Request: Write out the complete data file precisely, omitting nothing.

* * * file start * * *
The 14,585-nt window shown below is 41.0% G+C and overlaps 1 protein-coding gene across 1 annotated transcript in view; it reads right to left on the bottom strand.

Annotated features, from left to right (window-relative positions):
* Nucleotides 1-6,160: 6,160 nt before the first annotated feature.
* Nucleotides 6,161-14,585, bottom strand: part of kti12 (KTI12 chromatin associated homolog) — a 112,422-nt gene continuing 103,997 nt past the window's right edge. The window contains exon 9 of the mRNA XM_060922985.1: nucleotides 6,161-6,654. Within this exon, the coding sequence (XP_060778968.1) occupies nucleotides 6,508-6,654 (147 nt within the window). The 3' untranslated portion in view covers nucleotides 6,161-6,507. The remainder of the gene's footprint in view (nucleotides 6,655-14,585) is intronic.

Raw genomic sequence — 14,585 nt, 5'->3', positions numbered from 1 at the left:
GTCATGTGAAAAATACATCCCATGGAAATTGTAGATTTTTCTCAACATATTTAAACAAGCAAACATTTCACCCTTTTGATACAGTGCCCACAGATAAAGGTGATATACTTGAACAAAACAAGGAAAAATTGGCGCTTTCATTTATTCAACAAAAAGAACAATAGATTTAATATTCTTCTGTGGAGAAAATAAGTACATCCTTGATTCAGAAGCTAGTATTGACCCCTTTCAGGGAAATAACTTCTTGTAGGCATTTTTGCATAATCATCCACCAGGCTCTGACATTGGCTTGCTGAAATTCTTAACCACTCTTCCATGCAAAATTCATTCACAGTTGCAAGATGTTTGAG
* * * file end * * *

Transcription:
The 14,585-nt window shown below is 41.0% G+C and overlaps 1 protein-coding gene across 1 annotated transcript in view; it reads right to left on the bottom strand.

Annotated features, from left to right (window-relative positions):
* Nucleotides 1-6,160: 6,160 nt before the first annotated feature.
* Nucleotides 6,161-14,585, bottom strand: part of kti12 (KTI12 chromatin associated homolog) — a 112,422-nt gene continuing 103,997 nt past the window's right edge. The window contains exon 9 of the mRNA XM_060922985.1: nucleotides 6,161-6,654. Within this exon, the coding sequence (XP_060778968.1) occupies nucleotides 6,508-6,654 (147 nt within the window). The 3' untranslated portion in view covers nucleotides 6,161-6,507. The remainder of the gene's footprint in view (nucleotides 6,655-14,585) is intronic.

Raw genomic sequence — 14,585 nt, 5'->3', positions numbered from 1 at the left:
GTCATGTGAAAAATACATCCCATGGAAATTGTAGATTTTTCTCAACATATTTAAACAAGCAAACATTTCACCCTTTTGATACAGTGCCCACAGATAAAGGTGATATACTTGAACAAAACAAGGAAAAATTGGCGCTTTCATTTATTCAACAAAAAGAACAATAGATTTAATATTCTTCTGTGGAGAAAATAAGTACATCCTTGATTCAGAAGCTAGTATTGACCCCTTTCAGGGAAATAACTTCTTGTAGGCATTTTTGCATAATCATCCACCAGGCTCTGACATTGGCTTGCTGAAATTCTTAACCACTCTTCCATGCAAAATTCATTCACAGTTGCAAGATGTTTGAG